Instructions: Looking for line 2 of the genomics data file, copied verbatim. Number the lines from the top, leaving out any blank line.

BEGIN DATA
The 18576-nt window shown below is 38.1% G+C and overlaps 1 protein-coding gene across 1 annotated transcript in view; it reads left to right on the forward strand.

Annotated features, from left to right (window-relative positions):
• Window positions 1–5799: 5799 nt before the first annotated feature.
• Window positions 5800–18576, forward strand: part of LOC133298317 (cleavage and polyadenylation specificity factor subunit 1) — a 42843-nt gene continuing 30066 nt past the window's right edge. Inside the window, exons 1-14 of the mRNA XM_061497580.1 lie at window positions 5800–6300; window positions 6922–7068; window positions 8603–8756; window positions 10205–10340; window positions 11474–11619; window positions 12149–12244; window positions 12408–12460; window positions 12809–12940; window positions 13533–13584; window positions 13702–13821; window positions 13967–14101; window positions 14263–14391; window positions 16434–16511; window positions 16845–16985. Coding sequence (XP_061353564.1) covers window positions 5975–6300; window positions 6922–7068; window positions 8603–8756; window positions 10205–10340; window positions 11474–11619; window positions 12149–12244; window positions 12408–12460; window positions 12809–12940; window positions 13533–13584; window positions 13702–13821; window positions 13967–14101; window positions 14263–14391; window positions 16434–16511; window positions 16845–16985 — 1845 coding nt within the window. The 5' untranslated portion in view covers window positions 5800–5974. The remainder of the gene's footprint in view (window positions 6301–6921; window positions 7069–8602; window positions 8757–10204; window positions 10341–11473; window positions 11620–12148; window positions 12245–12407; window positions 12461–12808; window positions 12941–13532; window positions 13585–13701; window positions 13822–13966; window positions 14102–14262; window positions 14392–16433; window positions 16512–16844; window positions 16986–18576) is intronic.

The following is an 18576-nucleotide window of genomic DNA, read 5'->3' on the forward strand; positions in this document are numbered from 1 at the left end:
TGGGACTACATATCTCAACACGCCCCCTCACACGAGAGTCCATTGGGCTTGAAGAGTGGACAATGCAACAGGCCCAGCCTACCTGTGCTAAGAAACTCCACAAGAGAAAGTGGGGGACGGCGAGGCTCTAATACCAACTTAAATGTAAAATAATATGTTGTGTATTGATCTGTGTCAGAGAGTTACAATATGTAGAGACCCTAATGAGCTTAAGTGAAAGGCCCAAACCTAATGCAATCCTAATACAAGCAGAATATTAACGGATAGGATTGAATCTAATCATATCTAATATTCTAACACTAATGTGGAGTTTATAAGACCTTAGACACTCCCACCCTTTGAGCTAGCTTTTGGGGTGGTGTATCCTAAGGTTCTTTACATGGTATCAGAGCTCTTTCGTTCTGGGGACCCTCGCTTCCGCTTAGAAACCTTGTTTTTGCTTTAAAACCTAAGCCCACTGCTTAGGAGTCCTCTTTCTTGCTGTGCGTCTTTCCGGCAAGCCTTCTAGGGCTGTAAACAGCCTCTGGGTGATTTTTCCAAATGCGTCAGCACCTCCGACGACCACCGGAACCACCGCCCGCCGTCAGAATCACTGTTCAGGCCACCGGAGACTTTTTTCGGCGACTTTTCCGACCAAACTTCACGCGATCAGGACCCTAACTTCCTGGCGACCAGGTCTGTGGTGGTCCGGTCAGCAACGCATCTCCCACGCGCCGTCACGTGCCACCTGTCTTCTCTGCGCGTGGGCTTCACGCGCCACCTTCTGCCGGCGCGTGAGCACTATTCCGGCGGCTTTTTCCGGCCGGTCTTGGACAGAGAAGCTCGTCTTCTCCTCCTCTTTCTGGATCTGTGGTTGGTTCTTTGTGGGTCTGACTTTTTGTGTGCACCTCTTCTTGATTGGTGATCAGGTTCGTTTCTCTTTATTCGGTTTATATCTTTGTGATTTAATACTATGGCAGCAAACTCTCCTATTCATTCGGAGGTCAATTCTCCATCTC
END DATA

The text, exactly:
Annotated features, from left to right (window-relative positions):